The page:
A straight log might not be a perfect cylinder, but it's very close. That means that if you're being asked to find the volume of a log, you can use the formula for finding volume of a cylinder to make a very close approximation. But before you can use the formula, you also need to know the log's length and either its radius or its diameter.

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Apply the formula for volume of a cylinder, *V* = π × *r*^{2} × *h*, where *V* is the log's volume, *r* is the radius of the log and *h* is its height (or if you prefer, its length; the straight-line distance from one end of the log to the other).

If you already know the log's radius, skip straight to Step 2. But if you've measured or been given the log's diameter, you must first divide it by 2 to get the log's radius. For example, if you've been told that the log has a diameter of 1 foot, its radius would be:

1 ft ÷ 2 = 0.5 ft

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Note that in this case, the radius could be expressed in either inches or feet. Leaving it in feet is a judgment call because the log's length is likely to be expressed in feet as well. Both measurements must use the same unit, or the formula won't work.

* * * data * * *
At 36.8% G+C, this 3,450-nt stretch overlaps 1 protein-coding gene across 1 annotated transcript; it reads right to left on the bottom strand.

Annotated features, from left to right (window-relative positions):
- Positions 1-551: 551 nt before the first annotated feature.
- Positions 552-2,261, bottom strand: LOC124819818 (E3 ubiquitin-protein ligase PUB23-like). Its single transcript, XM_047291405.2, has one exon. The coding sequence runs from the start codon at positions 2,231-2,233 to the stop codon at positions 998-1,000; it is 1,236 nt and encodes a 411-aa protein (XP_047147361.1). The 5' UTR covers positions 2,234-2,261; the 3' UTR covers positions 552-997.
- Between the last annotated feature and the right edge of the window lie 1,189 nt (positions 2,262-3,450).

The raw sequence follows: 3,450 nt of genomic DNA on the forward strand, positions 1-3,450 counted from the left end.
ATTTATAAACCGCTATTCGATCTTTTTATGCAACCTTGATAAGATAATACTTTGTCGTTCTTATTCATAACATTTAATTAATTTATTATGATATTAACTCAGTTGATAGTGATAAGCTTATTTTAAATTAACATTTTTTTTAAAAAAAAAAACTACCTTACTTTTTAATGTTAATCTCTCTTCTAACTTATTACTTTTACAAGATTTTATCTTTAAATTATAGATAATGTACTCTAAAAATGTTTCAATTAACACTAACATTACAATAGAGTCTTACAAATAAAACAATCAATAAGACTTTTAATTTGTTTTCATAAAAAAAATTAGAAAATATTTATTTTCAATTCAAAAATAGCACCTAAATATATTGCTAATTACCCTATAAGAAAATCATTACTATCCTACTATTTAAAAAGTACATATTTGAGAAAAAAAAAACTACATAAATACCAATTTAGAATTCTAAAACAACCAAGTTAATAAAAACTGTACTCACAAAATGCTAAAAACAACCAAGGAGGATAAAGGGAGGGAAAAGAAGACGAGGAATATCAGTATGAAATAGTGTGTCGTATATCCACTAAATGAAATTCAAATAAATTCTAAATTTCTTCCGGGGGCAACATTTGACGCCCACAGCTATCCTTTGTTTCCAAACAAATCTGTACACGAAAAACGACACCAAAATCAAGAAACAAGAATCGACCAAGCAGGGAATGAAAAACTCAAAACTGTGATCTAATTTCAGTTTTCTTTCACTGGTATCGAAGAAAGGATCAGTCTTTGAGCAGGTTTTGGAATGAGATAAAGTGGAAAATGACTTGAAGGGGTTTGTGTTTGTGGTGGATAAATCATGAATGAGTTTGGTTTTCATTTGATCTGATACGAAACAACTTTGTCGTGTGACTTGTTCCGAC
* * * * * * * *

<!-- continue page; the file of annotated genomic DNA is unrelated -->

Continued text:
In order to work the formula for volume of a cylinder, you'll also need to know the cylinder's height, which for a log is really its length straight from one end to the other. For this example, let the log's length be 20 feet.

## Sciencing Video Vault

The formula for volume of a cylinder is *V* = π × *r*^{2} × *h*, where *V* is the volume, *r* is the radius of the log and *h* is its height (or in this case, the length of the log). After substituting the radius and length of your example log into the formula, you have:

*V* = π × (0.5)^{2} × 20

Simplify the equation to find the volume, *V*. In most cases, you can substitute 3.14 for π, which gives you:

*V* = 3.14 × (0.5 ft)^{2} × 20 ft

Which simplifies to:

*V* = 3.14 × 0.25 ft^{2} × 20 ft

And this finally simplifies to:

*V* = 15.7 ft^{3}

The volume of the example log is 15.7 ft^{3}.